2004Re: WINTER STORAGE
- Oct 1, 2000-Another method (and RV dealers use this one because it would be too
time consuming and costly to antifreeze a couple of hundred rigs on
their lot) is to purchase a blow plug. It looks like a tire stem
attached to a screw in plug that you attach to your city water
connection. Then apply air from an air compressor. Now hopefully
you have low-point drain lines and valves, because you will never
blow everything out through the faucets and water will still sit in
the low points. I speak from experience on this one - about $200 to
replace frozen lines that did not get completely drained.
-- In firstname.lastname@example.org, Teresa Holt <tftlh@u...> wrote:
> We are first-time RV owners (83 Minnie Winnie 24"). I know thisit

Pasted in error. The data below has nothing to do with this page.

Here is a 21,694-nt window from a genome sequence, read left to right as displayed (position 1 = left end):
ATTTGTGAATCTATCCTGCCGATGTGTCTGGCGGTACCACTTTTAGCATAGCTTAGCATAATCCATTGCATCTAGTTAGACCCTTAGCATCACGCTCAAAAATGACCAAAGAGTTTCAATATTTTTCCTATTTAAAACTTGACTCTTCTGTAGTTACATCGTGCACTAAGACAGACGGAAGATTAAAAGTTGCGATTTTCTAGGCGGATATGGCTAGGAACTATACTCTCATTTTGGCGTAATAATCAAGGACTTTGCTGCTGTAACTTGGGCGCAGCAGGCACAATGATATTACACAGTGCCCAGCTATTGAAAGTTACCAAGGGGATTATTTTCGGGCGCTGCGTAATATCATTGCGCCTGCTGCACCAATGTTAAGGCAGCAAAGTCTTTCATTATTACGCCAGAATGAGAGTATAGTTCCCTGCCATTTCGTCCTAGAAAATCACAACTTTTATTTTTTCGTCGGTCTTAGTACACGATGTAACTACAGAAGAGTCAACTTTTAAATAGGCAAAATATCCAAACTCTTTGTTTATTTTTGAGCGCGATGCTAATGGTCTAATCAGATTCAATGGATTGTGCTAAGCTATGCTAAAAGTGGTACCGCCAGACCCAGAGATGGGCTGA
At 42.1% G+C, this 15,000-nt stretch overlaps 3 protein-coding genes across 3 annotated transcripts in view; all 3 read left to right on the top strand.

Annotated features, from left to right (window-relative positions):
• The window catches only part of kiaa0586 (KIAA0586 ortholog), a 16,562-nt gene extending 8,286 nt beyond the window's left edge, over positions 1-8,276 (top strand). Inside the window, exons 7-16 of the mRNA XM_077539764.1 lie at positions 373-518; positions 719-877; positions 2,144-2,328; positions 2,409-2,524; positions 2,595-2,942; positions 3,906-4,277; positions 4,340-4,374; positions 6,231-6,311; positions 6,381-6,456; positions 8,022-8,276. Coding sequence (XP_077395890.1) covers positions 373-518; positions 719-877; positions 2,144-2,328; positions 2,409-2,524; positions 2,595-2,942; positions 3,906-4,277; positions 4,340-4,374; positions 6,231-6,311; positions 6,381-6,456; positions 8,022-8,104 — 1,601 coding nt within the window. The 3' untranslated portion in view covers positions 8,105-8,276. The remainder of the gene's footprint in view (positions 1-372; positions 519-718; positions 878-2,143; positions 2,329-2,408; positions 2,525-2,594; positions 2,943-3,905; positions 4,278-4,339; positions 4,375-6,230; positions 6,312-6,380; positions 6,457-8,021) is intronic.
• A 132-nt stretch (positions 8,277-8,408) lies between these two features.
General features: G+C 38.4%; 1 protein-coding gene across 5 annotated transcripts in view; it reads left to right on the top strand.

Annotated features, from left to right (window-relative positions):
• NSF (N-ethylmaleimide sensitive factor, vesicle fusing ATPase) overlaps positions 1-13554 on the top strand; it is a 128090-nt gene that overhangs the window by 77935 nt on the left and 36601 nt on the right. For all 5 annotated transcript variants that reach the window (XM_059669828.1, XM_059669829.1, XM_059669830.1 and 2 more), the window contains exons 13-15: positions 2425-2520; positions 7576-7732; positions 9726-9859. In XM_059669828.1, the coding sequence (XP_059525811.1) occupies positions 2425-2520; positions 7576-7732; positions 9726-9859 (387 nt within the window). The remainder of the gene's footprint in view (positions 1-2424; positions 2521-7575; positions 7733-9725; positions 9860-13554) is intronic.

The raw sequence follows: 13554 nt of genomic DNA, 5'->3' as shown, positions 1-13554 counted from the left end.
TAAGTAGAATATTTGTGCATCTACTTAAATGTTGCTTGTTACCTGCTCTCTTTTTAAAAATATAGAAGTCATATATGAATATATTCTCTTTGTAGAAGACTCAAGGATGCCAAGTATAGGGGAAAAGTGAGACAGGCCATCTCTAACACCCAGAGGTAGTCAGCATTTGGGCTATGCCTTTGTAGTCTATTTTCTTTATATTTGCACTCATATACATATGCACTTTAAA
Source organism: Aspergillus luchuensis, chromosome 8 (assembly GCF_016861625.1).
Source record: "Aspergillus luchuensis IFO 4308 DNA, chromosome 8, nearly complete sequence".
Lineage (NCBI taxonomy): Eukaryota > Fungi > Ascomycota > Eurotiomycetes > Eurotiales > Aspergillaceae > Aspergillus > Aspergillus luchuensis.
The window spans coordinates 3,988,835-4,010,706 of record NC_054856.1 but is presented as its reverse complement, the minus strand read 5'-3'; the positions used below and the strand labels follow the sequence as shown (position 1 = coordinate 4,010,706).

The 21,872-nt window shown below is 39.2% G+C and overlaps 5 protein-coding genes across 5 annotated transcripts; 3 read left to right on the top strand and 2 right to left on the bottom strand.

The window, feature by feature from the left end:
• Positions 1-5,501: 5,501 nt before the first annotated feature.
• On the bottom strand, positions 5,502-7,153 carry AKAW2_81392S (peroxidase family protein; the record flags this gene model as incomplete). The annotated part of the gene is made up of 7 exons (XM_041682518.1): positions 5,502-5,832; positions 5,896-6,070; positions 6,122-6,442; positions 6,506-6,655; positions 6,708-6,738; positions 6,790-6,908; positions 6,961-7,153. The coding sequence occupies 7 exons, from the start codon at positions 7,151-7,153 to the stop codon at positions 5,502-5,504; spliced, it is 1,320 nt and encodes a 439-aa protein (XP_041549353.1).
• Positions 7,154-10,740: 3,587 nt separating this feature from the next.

> question seems pretty basic - and you folks have probably answered
> many times :-)We
> What is essential in winterizing an RV?
> We have it under a carport and have power available. We live in
> Sitka,Alaska. It stays in the 30's most of the winter - sometimes
> dropping below zero for several weeks, but usually above freezing.
> purchased one of those boat/camper blowers that is supposed to keep
> mildew out. We have turned off the propane and emptied the water
> tanks. What else should we watch out for?
> If there an information site that could walk us through this?
> Teresa and Robert Holt
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